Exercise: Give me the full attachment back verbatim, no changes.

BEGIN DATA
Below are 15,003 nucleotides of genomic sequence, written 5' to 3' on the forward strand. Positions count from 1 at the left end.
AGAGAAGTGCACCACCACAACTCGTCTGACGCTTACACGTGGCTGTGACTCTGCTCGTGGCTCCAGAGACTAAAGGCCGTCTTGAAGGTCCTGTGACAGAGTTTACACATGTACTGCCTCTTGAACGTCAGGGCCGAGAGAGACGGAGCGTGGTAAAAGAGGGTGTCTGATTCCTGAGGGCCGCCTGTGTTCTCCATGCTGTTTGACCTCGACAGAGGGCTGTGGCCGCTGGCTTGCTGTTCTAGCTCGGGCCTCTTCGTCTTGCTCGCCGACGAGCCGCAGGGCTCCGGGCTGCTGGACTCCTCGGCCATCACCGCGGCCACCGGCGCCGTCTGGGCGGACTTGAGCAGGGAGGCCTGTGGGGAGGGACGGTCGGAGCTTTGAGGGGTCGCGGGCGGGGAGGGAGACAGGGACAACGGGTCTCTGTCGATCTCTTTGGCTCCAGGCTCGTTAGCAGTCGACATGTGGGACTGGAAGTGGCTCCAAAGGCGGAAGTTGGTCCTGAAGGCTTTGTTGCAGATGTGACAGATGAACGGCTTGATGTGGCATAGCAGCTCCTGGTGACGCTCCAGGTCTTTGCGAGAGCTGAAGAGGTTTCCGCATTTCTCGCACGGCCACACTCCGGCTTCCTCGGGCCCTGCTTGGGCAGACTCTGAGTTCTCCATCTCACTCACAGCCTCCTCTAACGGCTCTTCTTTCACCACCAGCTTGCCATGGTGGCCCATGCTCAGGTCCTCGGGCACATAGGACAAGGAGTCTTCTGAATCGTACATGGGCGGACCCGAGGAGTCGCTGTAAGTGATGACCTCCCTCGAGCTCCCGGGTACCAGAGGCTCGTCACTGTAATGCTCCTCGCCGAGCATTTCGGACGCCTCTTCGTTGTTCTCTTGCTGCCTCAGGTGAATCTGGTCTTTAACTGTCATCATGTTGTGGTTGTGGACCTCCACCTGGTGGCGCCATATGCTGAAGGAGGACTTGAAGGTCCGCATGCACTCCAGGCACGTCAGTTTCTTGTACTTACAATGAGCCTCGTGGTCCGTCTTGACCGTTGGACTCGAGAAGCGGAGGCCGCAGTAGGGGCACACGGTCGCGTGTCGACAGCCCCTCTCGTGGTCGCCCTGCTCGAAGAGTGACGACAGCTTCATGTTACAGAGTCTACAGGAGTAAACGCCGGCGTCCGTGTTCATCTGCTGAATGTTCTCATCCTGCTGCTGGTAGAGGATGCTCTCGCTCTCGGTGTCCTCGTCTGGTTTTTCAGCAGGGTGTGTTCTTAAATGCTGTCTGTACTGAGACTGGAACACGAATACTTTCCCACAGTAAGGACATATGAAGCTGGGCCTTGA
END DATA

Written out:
Below are 15,003 nucleotides of genomic sequence, written 5' to 3' on the forward strand. Positions count from 1 at the left end.
AGAGAAGTGCACCACCACAACTCGTCTGACGCTTACACGTGGCTGTGACTCTGCTCGTGGCTCCAGAGACTAAAGGCCGTCTTGAAGGTCCTGTGACAGAGTTTACACATGTACTGCCTCTTGAACGTCAGGGCCGAGAGAGACGGAGCGTGGTAAAAGAGGGTGTCTGATTCCTGAGGGCCGCCTGTGTTCTCCATGCTGTTTGACCTCGACAGAGGGCTGTGGCCGCTGGCTTGCTGTTCTAGCTCGGGCCTCTTCGTCTTGCTCGCCGACGAGCCGCAGGGCTCCGGGCTGCTGGACTCCTCGGCCATCACCGCGGCCACCGGCGCCGTCTGGGCGGACTTGAGCAGGGAGGCCTGTGGGGAGGGACGGTCGGAGCTTTGAGGGGTCGCGGGCGGGGAGGGAGACAGGGACAACGGGTCTCTGTCGATCTCTTTGGCTCCAGGCTCGTTAGCAGTCGACATGTGGGACTGGAAGTGGCTCCAAAGGCGGAAGTTGGTCCTGAAGGCTTTGTTGCAGATGTGACAGATGAACGGCTTGATGTGGCATAGCAGCTCCTGGTGACGCTCCAGGTCTTTGCGAGAGCTGAAGAGGTTTCCGCATTTCTCGCACGGCCACACTCCGGCTTCCTCGGGCCCTGCTTGGGCAGACTCTGAGTTCTCCATCTCACTCACAGCCTCCTCTAACGGCTCTTCTTTCACCACCAGCTTGCCATGGTGGCCCATGCTCAGGTCCTCGGGCACATAGGACAAGGAGTCTTCTGAATCGTACATGGGCGGACCCGAGGAGTCGCTGTAAGTGATGACCTCCCTCGAGCTCCCGGGTACCAGAGGCTCGTCACTGTAATGCTCCTCGCCGAGCATTTCGGACGCCTCTTCGTTGTTCTCTTGCTGCCTCAGGTGAATCTGGTCTTTAACTGTCATCATGTTGTGGTTGTGGACCTCCACCTGGTGGCGCCATATGCTGAAGGAGGACTTGAAGGTCCGCATGCACTCCAGGCACGTCAGTTTCTTGTACTTACAATGAGCCTCGTGGTCCGTCTTGACCGTTGGACTCGAGAAGCGGAGGCCGCAGTAGGGGCACACGGTCGCGTGTCGACAGCCCCTCTCGTGGTCGCCCTGCTCGAAGAGTGACGACAGCTTCATGTTACAGAGTCTACAGGAGTAAACGCCGGCGTCCGTGTTCATCTGCTGAATGTTCTCATCCTGCTGCTGGTAGAGGATGCTCTCGCTCTCGGTGTCCTCGTCTGGTTTTTCAGCAGGGTGTGTTCTTAAATGCTGTCTGTACTGAGACTGGAACACGAATACTTTCCCACAGTAAGGACATATGAAGCTGGGCCTTGA